Tuesday, November 18, 2014

Laggies (2014) – Review

Review: Laggies is a light and fun dramedy elevated by great performances.

The film is about Megan, a woman in her late twenties who is just sort of floating through life unsure of what she wants. She has been in a relationship with Anthony and a part of the same group of friends since high school; but, she feels herself growing apart from them. She is also afraid to admit this fact to herself. When Anthony proposes to her, she gets freaked out. She says yes, but then drops out of her life for a week, hiding out with a teenage girl named Annika. Megan connects with both Annika and her dad Craig, making her decision of whether she really wants to go back to her old life all the more difficult.

Director Lynn Shelton is known for making very realistic, character-driven micro-budget dramedies, utilizing improvised dialog and naturalistic performances and production design. Laggies is no different. It has a lower-budget feel and look (costing one million, by far Shelton’s highest budget), yet flourishes on its rich characters and strong performances. Shelton’s style is unglamorous (even when she casts beautiful movie stars), telling stories about normal people leading normal lives.

In Laggies, Megan is stuck. She does not know what she wants and just staying put feels safer than actually taking a risk in pursuit of being happy. In many ways, Megan serves as a surrogate for many of us. In high school and college, we do not need to know what we want, not really at least, as we go from class to class, exam to exam, year to year, propped up by our group of friends. As we grow older, we change, however, and these high school friends are not necessarily right for us anymore. We also are faced with life outside of school – having to actually do something somewhat productive to generate money so that we can survive (without leaching off our parents too much). In a world in which we grow up being told we can do anything (be that true or not), these limitless options become intimidating – if we can do anything, how can we possibly choose what is right for us? We are told to do what makes us happy, but it is not as easy as that – at least not for most of us – because we do not really know what makes us happy. Many of us find it challenging to grow up and take responsibility for our own lives, clinging to the hope that things will just fall into place for us (magically).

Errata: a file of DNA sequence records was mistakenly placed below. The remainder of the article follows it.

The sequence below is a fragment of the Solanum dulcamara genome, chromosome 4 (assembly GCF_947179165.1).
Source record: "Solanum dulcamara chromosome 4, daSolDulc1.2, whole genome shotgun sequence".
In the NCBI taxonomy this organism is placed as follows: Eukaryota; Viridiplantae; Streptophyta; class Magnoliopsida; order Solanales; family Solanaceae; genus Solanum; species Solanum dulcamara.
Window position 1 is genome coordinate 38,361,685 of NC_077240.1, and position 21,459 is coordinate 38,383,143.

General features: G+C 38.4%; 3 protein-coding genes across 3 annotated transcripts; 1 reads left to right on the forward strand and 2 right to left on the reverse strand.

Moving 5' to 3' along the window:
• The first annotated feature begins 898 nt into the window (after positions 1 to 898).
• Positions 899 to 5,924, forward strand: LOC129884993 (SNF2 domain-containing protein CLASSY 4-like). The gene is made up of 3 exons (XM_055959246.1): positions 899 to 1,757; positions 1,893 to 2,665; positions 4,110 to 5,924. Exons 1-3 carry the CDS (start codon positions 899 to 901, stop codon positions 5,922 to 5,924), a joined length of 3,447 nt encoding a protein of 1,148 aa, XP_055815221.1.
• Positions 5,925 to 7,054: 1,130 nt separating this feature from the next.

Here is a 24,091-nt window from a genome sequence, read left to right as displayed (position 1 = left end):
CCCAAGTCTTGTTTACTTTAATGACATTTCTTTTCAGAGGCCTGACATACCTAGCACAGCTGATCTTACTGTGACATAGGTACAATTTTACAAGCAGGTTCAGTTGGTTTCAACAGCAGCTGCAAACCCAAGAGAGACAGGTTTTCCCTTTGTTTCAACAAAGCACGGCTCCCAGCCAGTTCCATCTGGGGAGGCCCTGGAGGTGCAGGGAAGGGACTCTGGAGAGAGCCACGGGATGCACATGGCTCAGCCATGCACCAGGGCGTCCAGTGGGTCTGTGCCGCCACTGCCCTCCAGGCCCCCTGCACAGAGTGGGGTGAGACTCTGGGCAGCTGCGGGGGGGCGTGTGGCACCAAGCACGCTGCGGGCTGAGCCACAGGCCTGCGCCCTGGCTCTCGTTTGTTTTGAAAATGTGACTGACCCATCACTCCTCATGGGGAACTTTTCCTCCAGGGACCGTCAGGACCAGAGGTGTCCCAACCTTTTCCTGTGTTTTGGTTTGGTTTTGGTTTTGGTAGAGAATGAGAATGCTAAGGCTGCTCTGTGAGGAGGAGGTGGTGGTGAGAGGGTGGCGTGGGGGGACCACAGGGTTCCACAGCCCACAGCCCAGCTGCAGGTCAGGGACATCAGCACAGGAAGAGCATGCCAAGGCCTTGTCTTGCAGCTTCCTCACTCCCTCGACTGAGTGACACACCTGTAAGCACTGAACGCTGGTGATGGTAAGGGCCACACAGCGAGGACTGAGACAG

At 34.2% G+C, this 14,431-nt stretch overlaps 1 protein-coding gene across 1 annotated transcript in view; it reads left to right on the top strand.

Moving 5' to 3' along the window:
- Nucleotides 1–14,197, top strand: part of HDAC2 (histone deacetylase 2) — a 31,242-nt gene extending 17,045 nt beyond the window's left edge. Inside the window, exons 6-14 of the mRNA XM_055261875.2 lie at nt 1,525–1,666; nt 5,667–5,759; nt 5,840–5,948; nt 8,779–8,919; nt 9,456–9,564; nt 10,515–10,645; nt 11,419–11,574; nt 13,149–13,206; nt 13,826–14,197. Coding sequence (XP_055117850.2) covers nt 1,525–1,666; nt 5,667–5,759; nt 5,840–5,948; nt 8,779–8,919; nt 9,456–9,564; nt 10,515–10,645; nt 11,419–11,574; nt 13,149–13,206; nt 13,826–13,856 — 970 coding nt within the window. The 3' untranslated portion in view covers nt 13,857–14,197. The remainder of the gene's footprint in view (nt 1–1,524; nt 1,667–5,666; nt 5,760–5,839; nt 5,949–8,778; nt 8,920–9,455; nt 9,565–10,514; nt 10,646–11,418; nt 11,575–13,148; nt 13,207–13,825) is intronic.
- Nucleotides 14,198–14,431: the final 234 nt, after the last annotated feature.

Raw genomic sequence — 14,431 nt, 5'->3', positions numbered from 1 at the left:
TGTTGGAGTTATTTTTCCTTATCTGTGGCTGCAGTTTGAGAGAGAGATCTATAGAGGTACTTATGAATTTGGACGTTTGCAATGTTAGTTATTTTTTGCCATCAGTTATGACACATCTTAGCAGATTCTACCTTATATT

It is clear that Megan no longer fits where she is; she is unhappy, but afraid to make a change. It is not until she experiences something new that she really realizes what is out there – what she might actually want for herself. Shelton does a great job here, exaggerating the two worlds Megan experiences. Her life with Anthony and her high school friends grown up is one of constant stress, as they have drifted apart, finding themselves on a different life paths (yet no one is willing to admit it). Shelton more or less presents these characters as being awful. The alpha dog of the group Allison is like a thirty-year-old version of Regina George from Mean Girls, dictating what is right and wrong maintaining control over her group. Allison sees Megan as a problem because she no longer fits in with the group and tries her hardest to make decisions for Megan to arrange her life so that she will better fit into where the group is heading. Megan’s relationship with Anthony is also presented as being terrible. He is smothering her.

Meanwhile, Annika and her friends just accept Megan as she is, letting her have fun and making her feel cool again – something that she has not felt in a long time, maybe not since high school. In Craig, Megan finally has met a man that she can have fun with and engage with her on a higher level. Shelton presents Megan as being a completely different person. She is her best self around Annika and Craig, while she is stifled and put down constantly by her friends. This creates empathy for her plight even in a situation that seems ridiculous (hanging out with a teenage girl to avoid your own life). The audience likes Megan, seeing her excel around these characters, and roots for her to finally have the guts to make a change in her life.